Hello, Fellow History Lovers!
Most of us have experienced mourning the loss of someone near and dear to our hearts. Have you ever wondered what mourning a loved one would have looked like during the Victorian era? Let’s start with the difference between mourning and grief. Mourning pertains to the very public display of grief after a loss. Grief, as we all know, never goes away, we learn to live with it.
Mourning traditions have changed significantly from the Victorian era to 2023. Many of those differences result from changes of culture, technology, and society as a whole. In the 1800’s, there were strict etiquette rules to follow during mourning such as the type of clothing to wear, accessories that must be worn and some that should be avoided, and an acceptable period to mark the death of a loved one. Mourning periods were prolonged and strictly observed, often lasting for several years, especially for widows. Deceased parents and children were honored for one year; grandparents, siblings and friends (if there was an inheritance) for six months; and three months for aunts and uncles.
The depth of mourning was indicated by the color of clothing, with black being predominant. Grey, white, and purple were acceptable in “lesser” mourning periods. Black veils, gloves, and bonnets, also known as “widow’s caps,” all signified mourning status. Bright jewelry had to be put away, but women commonly wore pieces made of jet, a coal-like black stone.
In The Ladies’ and Gentlemen’s Etiquette written by Mrs. E.B. Duffey in 1877, she dedicated a chapter to mourning and advised “The deepest mourning is that worn by a widow for her husband. It is worn for two years, sometimes longer. Widow’s mourning for the first year consists of solid black woolen goods, collar and cuffs of folded untrimmed crepe, a simple crepe bonnet and a long, thick, black crepe veil. The second year, silk trimmed with crepe, black lace collar and cuffs, a shorter veil may be worn, and in the last six months gray, violet, and white are permitted. A widow should wear the hair perfectly plain if she does not wear a cap, and should always wear a bonnet, never a hat.”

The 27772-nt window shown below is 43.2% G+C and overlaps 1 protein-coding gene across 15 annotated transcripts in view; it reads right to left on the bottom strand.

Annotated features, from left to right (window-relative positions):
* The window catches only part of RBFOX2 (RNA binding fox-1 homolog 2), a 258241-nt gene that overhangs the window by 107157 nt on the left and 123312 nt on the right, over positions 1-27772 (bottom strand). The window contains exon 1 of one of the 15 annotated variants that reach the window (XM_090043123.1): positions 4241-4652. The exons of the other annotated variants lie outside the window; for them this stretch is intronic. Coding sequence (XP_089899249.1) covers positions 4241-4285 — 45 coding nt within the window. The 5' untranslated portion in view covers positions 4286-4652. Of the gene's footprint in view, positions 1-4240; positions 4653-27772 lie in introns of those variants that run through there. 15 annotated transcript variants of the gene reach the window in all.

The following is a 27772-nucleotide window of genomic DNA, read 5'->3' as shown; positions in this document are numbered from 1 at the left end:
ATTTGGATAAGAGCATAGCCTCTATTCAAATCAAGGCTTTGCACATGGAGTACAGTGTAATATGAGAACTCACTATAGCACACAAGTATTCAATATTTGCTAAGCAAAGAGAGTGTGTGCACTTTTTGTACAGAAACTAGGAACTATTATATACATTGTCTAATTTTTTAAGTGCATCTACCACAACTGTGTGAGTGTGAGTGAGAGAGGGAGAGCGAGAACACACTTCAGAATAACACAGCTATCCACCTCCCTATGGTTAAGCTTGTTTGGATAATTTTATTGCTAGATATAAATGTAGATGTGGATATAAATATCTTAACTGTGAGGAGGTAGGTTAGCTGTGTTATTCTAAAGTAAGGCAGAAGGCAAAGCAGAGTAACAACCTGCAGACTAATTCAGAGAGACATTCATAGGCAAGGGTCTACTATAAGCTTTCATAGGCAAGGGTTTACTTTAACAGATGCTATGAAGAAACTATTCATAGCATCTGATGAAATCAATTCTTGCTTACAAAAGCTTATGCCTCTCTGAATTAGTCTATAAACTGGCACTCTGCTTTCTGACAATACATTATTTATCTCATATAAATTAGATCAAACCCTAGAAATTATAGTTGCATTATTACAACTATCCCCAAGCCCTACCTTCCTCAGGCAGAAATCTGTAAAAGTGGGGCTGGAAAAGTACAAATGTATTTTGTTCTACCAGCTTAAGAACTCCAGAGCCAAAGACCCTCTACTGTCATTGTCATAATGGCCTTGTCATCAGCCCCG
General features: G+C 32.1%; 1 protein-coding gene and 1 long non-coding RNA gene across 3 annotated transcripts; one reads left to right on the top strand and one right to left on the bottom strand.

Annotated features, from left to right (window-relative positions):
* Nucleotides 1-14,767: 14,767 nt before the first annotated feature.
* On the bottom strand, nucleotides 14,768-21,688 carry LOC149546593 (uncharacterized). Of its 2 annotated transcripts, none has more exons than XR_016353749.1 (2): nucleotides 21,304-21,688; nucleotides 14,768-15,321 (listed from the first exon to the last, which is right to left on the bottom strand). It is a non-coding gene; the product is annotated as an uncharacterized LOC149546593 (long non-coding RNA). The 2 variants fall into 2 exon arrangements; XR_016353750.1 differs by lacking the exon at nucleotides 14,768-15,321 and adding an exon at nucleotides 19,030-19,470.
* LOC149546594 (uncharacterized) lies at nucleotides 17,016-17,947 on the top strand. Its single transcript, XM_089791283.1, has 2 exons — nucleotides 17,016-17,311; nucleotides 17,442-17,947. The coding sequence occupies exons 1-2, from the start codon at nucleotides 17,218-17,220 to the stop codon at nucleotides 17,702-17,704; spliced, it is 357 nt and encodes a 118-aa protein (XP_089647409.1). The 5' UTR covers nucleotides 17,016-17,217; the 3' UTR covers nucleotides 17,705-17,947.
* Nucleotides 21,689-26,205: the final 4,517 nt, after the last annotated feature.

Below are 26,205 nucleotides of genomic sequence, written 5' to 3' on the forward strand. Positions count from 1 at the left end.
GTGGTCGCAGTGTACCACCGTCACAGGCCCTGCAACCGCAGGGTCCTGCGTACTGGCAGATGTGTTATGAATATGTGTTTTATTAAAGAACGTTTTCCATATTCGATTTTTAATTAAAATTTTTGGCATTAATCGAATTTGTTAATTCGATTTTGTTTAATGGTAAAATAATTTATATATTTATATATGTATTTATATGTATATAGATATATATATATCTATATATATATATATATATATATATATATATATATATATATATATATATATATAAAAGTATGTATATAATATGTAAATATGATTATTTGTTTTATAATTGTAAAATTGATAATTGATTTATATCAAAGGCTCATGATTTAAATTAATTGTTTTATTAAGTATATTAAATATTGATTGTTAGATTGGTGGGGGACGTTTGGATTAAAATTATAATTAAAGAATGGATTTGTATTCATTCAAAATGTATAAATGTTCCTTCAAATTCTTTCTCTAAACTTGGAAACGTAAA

The bereaved were expected to completely withdraw from social life. Any sign of joy was frowned upon, which in today’s world seems extreme considering that sometimes small moments of joy can get us through the day.
Since news traveled a lot more slowly in the late 1800’s, newspaper announcements were common to announce the death of a person. Obituaries included the person’s name, age, cause of death, and funeral details. A personal invitation to a funeral was also customary. Today, obituaries are still common, but thanks to the power of technology we can easily share and find information in an instant. We also tend to “celebrate” the person’s life and accomplishments instead of observing “deep mourning.”
Thankfully, in 2023 we are more forgiving of social appearances after loss. Dress codes are often included in the obituary. I have worn sports jerseys and colorful outfits to a wake since that is what the person would have wanted. Whatever the customary practices might be in life after death, one thing will remain the same, heartbreak.